A perfectly valid selection procedure can be invalidated through improper use. Validation has to do with the interpretation of scores. A valid selection procedure produces scores that can be …
A perfectly valid selection procedure can be invalidated through improper use. Validation has to do with the interpretation of scores. A valid selection procedure produces scores that can be informative in both absolute and relative terms. A person who scores 90% on a written test absolutely answered about 9 out of each set of 10 questions correctly. In an absolute sense, they answered just about every test item correctly. But what if they scored in the lowest 10% of all test takers (i.e., about 90% of the applicants scored higher)? This paints a completely different picture. Relative to the other applicants, they scored very low. Interpretation at this point can be difficult: was it the test, was it the relative abilities of the test takers, or are there other factors at play?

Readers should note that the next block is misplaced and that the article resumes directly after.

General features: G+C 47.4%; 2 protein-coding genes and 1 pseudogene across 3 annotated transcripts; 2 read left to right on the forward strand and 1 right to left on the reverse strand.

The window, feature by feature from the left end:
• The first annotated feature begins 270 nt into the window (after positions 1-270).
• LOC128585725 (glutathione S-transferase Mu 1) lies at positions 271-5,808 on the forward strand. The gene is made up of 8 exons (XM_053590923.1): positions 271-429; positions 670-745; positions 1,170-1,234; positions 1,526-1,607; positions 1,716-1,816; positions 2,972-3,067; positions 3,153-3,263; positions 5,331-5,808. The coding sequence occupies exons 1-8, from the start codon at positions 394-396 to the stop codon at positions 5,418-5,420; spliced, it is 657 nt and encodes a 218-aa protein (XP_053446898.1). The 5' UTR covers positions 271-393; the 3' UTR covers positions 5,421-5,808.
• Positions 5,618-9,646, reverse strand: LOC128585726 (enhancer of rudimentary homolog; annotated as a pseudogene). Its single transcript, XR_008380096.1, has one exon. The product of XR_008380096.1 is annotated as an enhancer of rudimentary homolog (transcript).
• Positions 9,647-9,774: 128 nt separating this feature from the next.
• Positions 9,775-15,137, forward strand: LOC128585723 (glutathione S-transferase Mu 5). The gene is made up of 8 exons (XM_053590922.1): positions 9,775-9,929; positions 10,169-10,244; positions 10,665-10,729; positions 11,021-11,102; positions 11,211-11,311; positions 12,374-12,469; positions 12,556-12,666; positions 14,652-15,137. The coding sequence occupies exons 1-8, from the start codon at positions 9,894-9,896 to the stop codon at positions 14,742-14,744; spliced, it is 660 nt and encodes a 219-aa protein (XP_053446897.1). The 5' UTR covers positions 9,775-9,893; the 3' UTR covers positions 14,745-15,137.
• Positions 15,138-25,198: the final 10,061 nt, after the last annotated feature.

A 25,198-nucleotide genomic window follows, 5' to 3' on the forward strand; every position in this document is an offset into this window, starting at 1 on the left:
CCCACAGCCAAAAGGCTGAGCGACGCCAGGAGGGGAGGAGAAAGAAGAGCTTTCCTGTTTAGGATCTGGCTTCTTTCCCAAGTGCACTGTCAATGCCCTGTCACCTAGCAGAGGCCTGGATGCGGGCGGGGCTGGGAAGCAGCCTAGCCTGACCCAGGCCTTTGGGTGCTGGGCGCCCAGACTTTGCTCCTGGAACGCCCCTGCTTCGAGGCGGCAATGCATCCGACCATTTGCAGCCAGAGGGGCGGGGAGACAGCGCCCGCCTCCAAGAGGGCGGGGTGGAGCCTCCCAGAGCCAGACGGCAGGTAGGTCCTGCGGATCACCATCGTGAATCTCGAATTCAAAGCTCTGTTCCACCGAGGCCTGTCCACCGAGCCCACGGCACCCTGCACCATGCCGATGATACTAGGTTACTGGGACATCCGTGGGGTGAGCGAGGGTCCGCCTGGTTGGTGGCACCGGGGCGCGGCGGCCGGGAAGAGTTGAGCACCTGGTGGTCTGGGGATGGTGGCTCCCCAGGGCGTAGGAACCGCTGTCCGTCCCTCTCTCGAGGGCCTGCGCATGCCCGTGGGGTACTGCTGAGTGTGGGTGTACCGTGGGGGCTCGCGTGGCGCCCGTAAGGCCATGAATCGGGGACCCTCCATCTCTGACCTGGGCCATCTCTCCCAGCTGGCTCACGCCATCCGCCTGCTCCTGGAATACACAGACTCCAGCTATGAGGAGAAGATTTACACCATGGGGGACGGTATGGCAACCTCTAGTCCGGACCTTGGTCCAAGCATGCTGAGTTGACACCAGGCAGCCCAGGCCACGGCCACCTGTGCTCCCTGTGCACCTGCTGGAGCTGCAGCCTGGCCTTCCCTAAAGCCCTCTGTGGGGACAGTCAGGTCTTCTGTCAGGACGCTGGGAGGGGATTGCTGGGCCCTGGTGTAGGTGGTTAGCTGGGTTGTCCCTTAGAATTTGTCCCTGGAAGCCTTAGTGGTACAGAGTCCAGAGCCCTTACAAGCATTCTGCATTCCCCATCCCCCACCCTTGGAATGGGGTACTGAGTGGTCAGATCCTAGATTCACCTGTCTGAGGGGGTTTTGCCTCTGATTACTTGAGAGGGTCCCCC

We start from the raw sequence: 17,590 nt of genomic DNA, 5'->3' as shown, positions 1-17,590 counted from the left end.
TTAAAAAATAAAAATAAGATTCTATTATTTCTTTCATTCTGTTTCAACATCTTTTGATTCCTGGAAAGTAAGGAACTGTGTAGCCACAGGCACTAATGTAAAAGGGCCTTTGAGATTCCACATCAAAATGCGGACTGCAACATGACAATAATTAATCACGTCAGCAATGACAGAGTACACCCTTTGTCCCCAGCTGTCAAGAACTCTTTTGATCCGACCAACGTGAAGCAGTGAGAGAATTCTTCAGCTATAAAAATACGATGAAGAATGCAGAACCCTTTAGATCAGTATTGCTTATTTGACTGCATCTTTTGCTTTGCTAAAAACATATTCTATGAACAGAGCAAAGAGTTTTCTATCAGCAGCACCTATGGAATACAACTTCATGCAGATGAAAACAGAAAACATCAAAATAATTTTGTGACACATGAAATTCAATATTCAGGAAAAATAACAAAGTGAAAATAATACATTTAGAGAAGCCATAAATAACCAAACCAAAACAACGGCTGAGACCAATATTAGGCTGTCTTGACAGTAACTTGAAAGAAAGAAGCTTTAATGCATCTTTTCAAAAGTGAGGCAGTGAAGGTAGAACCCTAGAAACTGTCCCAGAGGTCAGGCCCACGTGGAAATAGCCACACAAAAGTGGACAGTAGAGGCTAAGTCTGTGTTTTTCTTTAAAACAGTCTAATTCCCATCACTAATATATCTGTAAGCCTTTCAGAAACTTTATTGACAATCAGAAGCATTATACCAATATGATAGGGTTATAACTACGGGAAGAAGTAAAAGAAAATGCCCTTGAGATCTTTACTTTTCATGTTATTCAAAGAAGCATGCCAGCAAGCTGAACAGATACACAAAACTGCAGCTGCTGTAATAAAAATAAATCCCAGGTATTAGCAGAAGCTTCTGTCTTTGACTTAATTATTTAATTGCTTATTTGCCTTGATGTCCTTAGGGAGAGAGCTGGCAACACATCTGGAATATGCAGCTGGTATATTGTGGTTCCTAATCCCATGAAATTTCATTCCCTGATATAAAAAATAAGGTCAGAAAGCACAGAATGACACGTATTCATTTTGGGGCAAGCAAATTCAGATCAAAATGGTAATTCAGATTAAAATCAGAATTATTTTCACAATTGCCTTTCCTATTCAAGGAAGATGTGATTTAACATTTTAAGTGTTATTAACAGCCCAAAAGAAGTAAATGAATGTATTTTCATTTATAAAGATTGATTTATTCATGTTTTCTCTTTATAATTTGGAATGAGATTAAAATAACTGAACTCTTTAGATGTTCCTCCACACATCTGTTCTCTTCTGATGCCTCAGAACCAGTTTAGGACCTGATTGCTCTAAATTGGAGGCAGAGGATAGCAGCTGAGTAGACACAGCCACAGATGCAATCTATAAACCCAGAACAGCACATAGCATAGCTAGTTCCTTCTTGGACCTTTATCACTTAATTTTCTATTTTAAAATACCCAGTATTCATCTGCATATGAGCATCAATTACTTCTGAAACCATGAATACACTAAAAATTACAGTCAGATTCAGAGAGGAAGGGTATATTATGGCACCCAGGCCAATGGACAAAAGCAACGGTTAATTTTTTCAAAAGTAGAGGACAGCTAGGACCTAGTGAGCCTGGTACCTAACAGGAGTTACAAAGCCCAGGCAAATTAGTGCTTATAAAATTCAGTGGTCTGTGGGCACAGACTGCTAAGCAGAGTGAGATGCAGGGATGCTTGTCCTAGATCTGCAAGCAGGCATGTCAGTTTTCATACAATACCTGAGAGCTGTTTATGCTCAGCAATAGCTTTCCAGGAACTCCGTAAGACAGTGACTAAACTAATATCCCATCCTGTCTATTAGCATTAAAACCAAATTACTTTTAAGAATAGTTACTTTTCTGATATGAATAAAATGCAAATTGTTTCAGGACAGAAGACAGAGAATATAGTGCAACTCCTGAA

Scores on a selection procedure should be used in such a fashion that the validation evidence supports the way the selection procedure interpreted them. If classifying applicants into two groups – qualified and unqualified – is the end goal, the test should be used on a pass/fail basis (i.e., an absolute classification based on achieving a certain level on the selection procedure). If the objective is to make relative distinctions between substantially equally qualified applicants, then banding is the approach that should be used. Ranking should be used if the goal is to make decisions on an applicant-by-applicant basis (making sure that the requirements for ranking are addressed). If an overall picture of each applicant’s combined mix of KSAPCs is desired, then a weighted and combined selection process should be used. For each of these procedures, different types of validation evidence should be gathered to justify the corresponding manner in which the scores will be interpreted.
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